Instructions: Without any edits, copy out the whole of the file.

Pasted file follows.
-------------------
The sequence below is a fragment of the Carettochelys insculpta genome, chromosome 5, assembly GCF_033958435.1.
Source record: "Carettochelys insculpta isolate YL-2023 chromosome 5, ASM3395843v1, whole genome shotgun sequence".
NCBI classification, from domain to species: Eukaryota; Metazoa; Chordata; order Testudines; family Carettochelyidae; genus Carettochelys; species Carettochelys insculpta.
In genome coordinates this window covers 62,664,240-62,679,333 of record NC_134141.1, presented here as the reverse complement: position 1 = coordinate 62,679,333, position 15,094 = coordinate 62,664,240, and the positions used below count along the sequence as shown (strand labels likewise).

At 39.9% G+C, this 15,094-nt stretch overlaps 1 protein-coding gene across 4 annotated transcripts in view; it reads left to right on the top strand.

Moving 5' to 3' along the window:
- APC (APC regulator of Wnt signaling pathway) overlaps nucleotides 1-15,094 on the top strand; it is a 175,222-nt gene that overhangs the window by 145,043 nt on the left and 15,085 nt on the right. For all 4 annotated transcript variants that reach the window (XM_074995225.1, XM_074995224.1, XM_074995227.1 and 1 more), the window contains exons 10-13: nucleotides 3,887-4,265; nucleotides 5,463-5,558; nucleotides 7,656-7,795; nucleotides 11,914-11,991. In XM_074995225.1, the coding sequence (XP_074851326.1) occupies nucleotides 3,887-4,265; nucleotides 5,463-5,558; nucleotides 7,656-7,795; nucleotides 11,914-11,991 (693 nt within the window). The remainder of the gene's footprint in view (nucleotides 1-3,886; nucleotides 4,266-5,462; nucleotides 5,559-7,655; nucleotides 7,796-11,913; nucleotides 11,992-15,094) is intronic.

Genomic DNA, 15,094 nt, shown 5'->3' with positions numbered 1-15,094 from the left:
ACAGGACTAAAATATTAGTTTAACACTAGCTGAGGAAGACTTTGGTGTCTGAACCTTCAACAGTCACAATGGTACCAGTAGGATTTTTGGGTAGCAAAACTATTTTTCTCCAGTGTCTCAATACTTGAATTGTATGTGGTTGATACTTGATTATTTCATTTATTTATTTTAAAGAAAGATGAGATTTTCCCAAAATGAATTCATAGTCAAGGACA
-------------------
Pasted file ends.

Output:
The sequence below is a fragment of the Carettochelys insculpta genome, chromosome 5, assembly GCF_033958435.1.
Source record: "Carettochelys insculpta isolate YL-2023 chromosome 5, ASM3395843v1, whole genome shotgun sequence".
NCBI classification, from domain to species: Eukaryota; Metazoa; Chordata; order Testudines; family Carettochelyidae; genus Carettochelys; species Carettochelys insculpta.
In genome coordinates this window covers 62,664,240-62,679,333 of record NC_134141.1, presented here as the reverse complement: position 1 = coordinate 62,679,333, position 15,094 = coordinate 62,664,240, and the positions used below count along the sequence as shown (strand labels likewise).

At 39.9% G+C, this 15,094-nt stretch overlaps 1 protein-coding gene across 4 annotated transcripts in view; it reads left to right on the top strand.

Moving 5' to 3' along the window:
- APC (APC regulator of Wnt signaling pathway) overlaps nucleotides 1-15,094 on the top strand; it is a 175,222-nt gene that overhangs the window by 145,043 nt on the left and 15,085 nt on the right. For all 4 annotated transcript variants that reach the window (XM_074995225.1, XM_074995224.1, XM_074995227.1 and 1 more), the window contains exons 10-13: nucleotides 3,887-4,265; nucleotides 5,463-5,558; nucleotides 7,656-7,795; nucleotides 11,914-11,991. In XM_074995225.1, the coding sequence (XP_074851326.1) occupies nucleotides 3,887-4,265; nucleotides 5,463-5,558; nucleotides 7,656-7,795; nucleotides 11,914-11,991 (693 nt within the window). The remainder of the gene's footprint in view (nucleotides 1-3,886; nucleotides 4,266-5,462; nucleotides 5,559-7,655; nucleotides 7,796-11,913; nucleotides 11,992-15,094) is intronic.

Genomic DNA, 15,094 nt, shown 5'->3' with positions numbered 1-15,094 from the left:
ACAGGACTAAAATATTAGTTTAACACTAGCTGAGGAAGACTTTGGTGTCTGAACCTTCAACAGTCACAATGGTACCAGTAGGATTTTTGGGTAGCAAAACTATTTTTCTCCAGTGTCTCAATACTTGAATTGTATGTGGTTGATACTTGATTATTTCATTTATTTATTTTAAAGAAAGATGAGATTTTCCCAAAATGAATTCATAGTCAAGGACA